The figure's robot mode is only around 4.5” tall, about the right height for a design of this complexity – he's not small and fiddly, but neither is he oversized and underdetailed. Axer looks surprisingly coherent considering his chest is just the seat of the bike with the headlights and windscreen hanging upside-down over it; the key here is that it's obvious he turns into a motorcycle, but it doesn't restrict his movement in any sizeable way.
By this stage, Transformers had discovered decent articulation, and Axer has 9 points of movement (that's four more than the entire 1986 series of toys combined), six of them ball-jointed. And they're all useful – the ratchet joints on the knees can be tricky at first, but basically Axer can pull off all manner of dramatic poses. Ironically, his Laser Rod gimmick is the biggest obstacle, limiting the right arm's movement. However, it is possible to unclip both the wired LED section and the clear bar from the arm, though what you'll do with them after that I don't know – the former just hangs there, permanently connected to the torso.
The robot looks fabulous too – the gold trim is pushed to the sides in this mode, as is much of the silver, but the effect is surprisingly neat. Combined with a nondescript head (with nice light-piped eyes taking up the half of his face that isn't a faceplate), the overall appearance is one of low-key menace – like a ninja or a sniper. The slight asymetrical aspects – such as the wheel on the left leg as countering the Laser Rod on the right arm – give him something a little different. The only thing letting the side down is those hollow forearms – tacky, Hasbro, tacky. I used to think Axer was more boring than Road Pig due to featuring fewer colours, but on reflection - despite my ongoing loyalty to The Pig - Axer might actually be the more effective.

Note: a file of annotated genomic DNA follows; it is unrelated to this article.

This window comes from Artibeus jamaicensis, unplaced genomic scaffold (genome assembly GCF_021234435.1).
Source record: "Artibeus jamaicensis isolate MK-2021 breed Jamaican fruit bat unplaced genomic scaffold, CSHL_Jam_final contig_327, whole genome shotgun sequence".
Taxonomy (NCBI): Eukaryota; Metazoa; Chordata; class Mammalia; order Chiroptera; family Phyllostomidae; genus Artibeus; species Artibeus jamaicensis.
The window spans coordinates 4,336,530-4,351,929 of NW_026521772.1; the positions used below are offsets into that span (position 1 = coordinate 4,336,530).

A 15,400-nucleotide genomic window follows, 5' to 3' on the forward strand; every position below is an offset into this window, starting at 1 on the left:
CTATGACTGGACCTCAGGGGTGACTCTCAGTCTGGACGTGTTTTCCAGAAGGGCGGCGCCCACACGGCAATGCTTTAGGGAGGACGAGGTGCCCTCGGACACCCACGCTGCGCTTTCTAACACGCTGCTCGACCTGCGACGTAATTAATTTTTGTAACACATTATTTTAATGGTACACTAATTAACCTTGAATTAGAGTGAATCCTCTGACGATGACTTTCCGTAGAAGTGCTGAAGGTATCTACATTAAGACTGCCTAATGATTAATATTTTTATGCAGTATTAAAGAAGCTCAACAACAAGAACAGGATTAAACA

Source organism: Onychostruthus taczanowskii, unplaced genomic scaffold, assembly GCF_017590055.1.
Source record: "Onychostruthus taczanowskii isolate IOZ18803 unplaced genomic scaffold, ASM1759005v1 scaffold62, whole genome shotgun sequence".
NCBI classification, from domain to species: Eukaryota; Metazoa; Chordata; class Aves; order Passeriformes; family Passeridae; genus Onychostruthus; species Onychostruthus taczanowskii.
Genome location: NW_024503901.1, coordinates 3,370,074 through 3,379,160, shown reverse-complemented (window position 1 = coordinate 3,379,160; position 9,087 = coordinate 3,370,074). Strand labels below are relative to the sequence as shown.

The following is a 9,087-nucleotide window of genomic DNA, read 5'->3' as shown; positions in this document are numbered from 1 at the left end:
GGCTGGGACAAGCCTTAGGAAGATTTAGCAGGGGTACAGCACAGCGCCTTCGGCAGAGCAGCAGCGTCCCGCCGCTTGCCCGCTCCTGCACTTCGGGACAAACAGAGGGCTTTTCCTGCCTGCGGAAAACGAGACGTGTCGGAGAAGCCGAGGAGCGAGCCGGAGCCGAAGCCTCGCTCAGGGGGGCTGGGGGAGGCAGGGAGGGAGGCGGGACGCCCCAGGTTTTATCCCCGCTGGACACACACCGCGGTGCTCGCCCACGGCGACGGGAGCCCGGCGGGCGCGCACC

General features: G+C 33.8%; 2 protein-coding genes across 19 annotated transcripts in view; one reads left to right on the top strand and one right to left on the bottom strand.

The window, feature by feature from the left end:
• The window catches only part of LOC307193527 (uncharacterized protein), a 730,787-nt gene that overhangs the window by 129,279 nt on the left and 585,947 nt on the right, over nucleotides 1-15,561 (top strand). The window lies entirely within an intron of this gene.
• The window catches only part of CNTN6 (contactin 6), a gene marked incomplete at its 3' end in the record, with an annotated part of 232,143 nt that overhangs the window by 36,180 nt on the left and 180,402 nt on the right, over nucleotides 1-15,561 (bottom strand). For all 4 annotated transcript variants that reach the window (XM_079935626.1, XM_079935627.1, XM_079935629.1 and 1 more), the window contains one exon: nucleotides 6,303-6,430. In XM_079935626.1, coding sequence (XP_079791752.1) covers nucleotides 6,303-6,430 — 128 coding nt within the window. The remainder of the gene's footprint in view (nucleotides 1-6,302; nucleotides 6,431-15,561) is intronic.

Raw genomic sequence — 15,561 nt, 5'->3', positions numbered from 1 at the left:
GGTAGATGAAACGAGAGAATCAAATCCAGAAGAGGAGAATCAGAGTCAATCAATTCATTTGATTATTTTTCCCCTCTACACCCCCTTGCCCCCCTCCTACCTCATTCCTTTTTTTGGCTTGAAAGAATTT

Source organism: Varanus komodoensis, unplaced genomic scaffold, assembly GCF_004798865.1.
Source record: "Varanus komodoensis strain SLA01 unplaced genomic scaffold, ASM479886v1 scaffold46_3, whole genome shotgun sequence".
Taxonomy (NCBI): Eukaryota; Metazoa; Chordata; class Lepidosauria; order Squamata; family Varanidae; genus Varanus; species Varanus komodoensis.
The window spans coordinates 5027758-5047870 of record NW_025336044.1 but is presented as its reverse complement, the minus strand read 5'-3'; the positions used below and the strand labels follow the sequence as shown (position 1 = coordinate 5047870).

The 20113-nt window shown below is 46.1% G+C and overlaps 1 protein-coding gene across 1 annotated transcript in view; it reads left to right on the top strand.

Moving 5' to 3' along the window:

Gimmick-wise the Laser Rod itself is fun – being fixed to the right arm it can be brandished menacingly in one of Axer's many well-balanced poses, and can light up either by pressing the chest, or the wheel on his back. Simple, yet addictive. He's also technically in scale with G.I. Joe figures, though he's only about a head taller than most, making him look a little silly. He can, however, wear Wild Bill's hat.
Marks out of ten for the following:
9 – Not quite an all-time classic, but close.
8 – Nothing especially fragile, though the design is about a year ahead of Hasbro switching to 'harmlessly falls apart if you do it wrong', so he's not invincible; the ball-joint housings will most likely crack if you dismember Axer. However, they're nowhere near as rubbery and wear-prone as those on, say, the Cyberjets. Battery life for the Laser Rod seems to be excellent too.
10 – Slick alt mode, stylish and dynamic robot. Add in one of the line's more sensible (and less intrusive) gimmicks and interactive possibilities with other toylines and he's fun on toast.
9 – Great design boosted by a great colour scheme, complete with a range of movement that fits display as well as it does play.
8 – In context of G2 and even RID, this would be a 10; the bar has moved since then, but Axer still holds his own against figures 15 years more up to date.
9 – Relative obscurity means the two-pack can still be found for around £20 on ebay; personally I wouldn't go to a lot of effort to get the Autobot counterpart, but Axer justifies most of that by himself despite his size.
9 – One of the great unsung Transformers moulds. Despite the character's anonymity he's a worthy investment, especially as he won't look out of place alongside much more modern figures.
With thanks to Hound and Sadie!